Anti-Americanism among S. Africa whites grows. Smoldering sentiment that US should leave Pretoria to pursue its own style and pace of race reform is reflected in President's acrid speech

Relations between the governments of South Africa and the United States have reached their lowest point in nearly a decade. In response to what South Africans see as the leading role now assumed by the US in the international sanctions campaign, anti-American sentiment has risen sharply in the politically dominant white community here. And increasingly it seems that this sentiment will play a key role if the government calls a special election early next year.

The feelings of the beleaguered white minority were reflected starkly in a front page report in last Sunday's Afrikaans newspaper, Rapport. ``Into the laager and to hell with the Yanks,'' its banner headline proclaimed.

The report followed last Friday's extremely anti-American speech by President Pieter W. Botha, in which he accused the US of taking ``up the sword against us on behalf of the Soviet Union.'' His speech was characterized in the weekend report of one influential Afrikaans daily newspaper as ``another sign of worsening relations.''

Outside the ranks of white ultra-rightists, whose hatred of communism is matched only by their loathing of the US, Mr. Botha's speech was probably the most acrid public attack by a white South African leader on the US in 10 years.

Accusing the US of declaring economic war on South Africa for ``absurd and sanctimonious reasons,'' the President charged the US government of coming up with ``an insulting plan'' to send one of its officials to South Africa to investigate poverty and starvation in South Africa's black-occupied rural areas. Such an investigation must be made as one mandate of the US 1986 South Africa sanctions bill.

Labeling US policy ``revolting'' and unworthy of America, Botha said: ``The US government should be under no illusions whatsoever that we will tolerate such blatant hostility and objectionable interference in our domestic affairs.'' Botha then quoted figures in an effort to prove that there are better health facilities in South Africa than in the 50 or more black-ruled African nations to the north. The figures did not, however, distinguish between facilities available to whites compared to those accessible to blacks in South Africa.

The US government representative, a US Agency for International Development worker, had already been refused a visa earlier in the week. Thus, Botha's speech was seen both as an expression of anger at US policy and as a bid to set the tone for an anticipated general election for whites early next year. Rallying whites around the government to resist American ``interference'' will be a major plank of Botha's ruling National Party in the expected election, the Rapport article predicted.

The article drew an analogy with the 1977 general election, in which former Prime Minister Balthazar J. Vorster won the biggest victory in South Africa's voting history by rallying whites against US policies. ``South Africa is on the road to an election with strong echoes from 1977 when Jimmy Carter was the big bogey,'' according to Rapport.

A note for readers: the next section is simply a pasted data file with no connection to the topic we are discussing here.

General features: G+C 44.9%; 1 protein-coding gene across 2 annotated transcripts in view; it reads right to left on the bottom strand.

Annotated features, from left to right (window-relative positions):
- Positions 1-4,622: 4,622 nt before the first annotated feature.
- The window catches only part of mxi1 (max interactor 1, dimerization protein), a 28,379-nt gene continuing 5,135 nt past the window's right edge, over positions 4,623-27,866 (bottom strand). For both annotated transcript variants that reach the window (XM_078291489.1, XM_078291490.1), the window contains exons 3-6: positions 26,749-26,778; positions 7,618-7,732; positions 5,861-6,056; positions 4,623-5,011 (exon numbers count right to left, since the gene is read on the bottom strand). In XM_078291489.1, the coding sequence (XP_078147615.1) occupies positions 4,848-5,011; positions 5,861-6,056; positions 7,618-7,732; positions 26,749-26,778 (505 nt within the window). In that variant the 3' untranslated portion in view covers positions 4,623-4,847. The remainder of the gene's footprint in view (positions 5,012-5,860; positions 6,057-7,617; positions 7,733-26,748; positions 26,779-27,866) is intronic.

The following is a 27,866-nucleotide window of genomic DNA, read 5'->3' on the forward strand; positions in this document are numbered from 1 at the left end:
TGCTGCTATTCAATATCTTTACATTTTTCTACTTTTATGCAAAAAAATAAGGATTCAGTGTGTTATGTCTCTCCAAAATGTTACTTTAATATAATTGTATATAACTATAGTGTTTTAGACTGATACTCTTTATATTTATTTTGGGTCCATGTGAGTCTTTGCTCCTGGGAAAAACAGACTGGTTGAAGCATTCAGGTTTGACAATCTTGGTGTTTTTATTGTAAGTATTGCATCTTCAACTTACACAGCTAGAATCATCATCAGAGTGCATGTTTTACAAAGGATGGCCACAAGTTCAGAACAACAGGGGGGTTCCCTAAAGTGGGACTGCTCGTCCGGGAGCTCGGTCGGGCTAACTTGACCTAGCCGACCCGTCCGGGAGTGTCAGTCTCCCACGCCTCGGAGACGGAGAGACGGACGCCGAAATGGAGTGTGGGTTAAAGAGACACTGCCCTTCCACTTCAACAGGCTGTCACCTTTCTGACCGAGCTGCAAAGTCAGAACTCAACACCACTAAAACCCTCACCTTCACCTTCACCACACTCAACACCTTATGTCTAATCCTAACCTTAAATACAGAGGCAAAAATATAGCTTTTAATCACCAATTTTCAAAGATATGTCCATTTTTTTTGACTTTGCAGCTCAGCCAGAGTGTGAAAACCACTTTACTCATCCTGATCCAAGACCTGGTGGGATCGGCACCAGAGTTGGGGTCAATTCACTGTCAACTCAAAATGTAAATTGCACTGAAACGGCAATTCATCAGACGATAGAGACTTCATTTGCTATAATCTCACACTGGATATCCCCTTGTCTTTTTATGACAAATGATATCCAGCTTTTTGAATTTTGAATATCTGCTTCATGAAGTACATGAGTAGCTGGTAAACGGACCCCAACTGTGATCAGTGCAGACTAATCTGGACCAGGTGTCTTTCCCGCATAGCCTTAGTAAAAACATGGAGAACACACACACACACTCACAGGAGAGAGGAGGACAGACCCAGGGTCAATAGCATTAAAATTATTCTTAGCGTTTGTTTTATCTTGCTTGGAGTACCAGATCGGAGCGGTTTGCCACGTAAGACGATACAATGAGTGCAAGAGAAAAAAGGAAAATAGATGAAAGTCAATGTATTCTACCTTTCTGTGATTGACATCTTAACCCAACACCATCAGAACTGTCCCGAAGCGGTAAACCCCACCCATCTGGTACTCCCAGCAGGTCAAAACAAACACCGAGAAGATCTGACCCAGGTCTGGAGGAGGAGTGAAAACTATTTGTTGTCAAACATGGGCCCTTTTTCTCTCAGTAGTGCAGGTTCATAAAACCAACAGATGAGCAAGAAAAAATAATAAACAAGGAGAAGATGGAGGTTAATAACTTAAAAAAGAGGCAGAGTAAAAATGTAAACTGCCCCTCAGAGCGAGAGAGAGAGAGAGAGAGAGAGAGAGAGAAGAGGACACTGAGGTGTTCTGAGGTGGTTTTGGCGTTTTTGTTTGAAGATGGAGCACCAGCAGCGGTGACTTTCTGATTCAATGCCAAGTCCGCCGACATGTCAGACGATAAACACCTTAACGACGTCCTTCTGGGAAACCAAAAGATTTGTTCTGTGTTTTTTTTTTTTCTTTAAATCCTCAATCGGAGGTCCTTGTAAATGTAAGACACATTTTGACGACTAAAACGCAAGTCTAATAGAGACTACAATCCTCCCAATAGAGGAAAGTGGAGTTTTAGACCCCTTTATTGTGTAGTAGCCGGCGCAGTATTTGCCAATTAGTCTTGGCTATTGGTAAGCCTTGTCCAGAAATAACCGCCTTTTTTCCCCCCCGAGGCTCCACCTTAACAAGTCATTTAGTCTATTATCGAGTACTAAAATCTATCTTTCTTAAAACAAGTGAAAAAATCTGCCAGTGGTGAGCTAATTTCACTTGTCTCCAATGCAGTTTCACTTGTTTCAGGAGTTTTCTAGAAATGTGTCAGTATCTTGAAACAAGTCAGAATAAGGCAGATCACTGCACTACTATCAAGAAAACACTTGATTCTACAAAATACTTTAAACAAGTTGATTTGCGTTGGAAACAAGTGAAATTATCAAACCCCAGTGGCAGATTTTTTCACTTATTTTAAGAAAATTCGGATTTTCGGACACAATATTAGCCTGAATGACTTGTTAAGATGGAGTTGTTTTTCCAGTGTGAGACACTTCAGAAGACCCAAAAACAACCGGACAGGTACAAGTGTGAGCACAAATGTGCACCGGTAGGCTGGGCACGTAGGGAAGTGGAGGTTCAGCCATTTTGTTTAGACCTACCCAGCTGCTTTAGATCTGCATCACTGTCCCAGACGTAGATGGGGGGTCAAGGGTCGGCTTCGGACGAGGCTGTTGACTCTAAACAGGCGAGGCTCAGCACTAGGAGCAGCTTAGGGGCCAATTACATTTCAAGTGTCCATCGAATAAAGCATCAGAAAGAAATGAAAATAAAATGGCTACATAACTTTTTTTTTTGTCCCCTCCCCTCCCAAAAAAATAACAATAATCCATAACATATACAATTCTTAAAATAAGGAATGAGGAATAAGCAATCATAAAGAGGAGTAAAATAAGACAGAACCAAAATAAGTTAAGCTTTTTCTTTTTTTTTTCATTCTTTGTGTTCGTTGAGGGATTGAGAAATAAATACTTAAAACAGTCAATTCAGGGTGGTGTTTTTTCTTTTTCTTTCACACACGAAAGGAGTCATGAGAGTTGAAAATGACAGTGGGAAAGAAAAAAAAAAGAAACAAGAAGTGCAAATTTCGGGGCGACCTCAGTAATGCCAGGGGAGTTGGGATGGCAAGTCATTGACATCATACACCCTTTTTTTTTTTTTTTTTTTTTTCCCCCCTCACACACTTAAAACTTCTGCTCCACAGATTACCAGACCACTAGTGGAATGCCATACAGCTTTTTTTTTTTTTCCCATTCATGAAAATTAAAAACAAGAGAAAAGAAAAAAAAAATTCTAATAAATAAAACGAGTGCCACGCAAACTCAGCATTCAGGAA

Shortly before Mr. Vorster called the 1977 election he delivered a speech not notably different from the one made by Botha, in which he drew a parallel between Soviet and US policy toward South Africa. Where the Soviet Union offered ``death by brute force,'' US policy amounted to ``strangulation with finesse,'' Vorster said in 1977.

But it would be a mistake to dismiss Botha's speech and that of Vorster before him as mere election maneuvers, say local and foreign analysts here. There is - and was - very real white anger and anxiety at what are seen as hostile and hypocritical US policies. The withdrawal of major corporations from South Africa - the US's General Motors, IBM, and Eastman Kodak, and the British Barclays Bank - has fueled that anxiety. So, too, has the withdrawal of landing rights for South African Airways aircraft in the US and the drawing up of a list of 166 South African companies prohibited from exporting to the US on the grounds that they are South African government para-statals.

South African sensitivity was manifest recently in a reprimand delivered by its Foreign Minister, Roelef Botha (no relation to the President), to US Charg'e d'Affairs Richard Barkley. The reprimand was over an assessment of the South African economy made a few months ago by the US consulate general in Johannesburg.

The US appraisal described South Africa as ``just another African state,'' characterized by chronic debt, scarcity of imports, ethnic diversity, and a ``repressive regime unable to manage its own domestic constituency in any positive way.'' The foreign minister told Mr. Barkley that the South African government took the ``strongest exception to the insulting and hostile language of the report.''

Growing anger among whites at US policy is evident in the cheers that greet hostile references to the US at white political meetings and in the appearance in Pretoria of posters saying: ``Go home Yanks.'' The pro-government newspaper, the Citizen, reflected white feelings when it said: ``The anti-Yank feeling here is growing and `go home Yanks' will become a more persistent cry unless the Yanks leave us alone to get on with reform in our own way.''

This report was filed under South Africa's emergency regulations, which prohibit reporters from being ``within sight'' of any unrest, any ``restricted gathering,'' or any ``police actions''; from reporting on arrests made under the emergency regulations; and from relaying information deemed subversive.

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